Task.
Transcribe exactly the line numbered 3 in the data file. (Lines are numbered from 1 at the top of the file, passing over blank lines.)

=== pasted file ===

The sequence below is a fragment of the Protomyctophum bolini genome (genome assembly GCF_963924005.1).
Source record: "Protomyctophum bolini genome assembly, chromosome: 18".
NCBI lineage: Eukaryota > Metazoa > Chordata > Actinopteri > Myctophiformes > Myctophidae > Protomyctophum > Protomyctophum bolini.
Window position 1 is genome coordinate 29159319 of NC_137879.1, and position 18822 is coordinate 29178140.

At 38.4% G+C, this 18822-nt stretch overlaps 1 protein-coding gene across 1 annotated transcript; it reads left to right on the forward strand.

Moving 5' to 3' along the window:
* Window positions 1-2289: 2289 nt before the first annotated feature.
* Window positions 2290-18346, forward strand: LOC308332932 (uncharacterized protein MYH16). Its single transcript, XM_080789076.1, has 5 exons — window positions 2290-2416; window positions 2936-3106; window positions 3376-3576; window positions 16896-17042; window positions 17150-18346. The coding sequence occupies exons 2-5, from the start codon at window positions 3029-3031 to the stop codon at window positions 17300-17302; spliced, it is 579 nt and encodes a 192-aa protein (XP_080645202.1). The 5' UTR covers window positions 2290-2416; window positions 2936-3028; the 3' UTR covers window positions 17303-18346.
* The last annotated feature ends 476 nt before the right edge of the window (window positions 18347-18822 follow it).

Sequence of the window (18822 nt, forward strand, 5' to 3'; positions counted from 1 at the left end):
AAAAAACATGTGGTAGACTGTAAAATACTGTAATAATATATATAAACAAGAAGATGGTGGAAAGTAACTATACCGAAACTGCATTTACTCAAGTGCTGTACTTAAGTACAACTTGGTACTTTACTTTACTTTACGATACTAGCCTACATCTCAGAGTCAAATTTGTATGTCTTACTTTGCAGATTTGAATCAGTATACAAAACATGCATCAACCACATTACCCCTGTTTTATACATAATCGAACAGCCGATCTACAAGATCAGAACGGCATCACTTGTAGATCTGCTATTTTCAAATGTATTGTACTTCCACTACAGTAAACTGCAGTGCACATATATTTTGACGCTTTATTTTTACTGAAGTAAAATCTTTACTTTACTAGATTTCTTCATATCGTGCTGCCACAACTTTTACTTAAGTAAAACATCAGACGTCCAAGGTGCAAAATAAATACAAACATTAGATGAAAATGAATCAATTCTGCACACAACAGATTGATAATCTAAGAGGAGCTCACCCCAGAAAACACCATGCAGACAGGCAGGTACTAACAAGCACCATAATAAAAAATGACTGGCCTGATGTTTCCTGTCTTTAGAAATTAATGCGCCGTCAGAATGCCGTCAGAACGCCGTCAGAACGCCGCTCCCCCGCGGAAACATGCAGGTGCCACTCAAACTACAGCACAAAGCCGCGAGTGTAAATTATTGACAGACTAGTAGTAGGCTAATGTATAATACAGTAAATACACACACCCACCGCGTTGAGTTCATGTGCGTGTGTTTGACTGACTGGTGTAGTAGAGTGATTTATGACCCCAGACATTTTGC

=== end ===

NCBI lineage: Eukaryota > Metazoa > Chordata > Actinopteri > Myctophiformes > Myctophidae > Protomyctophum > Protomyctophum bolini.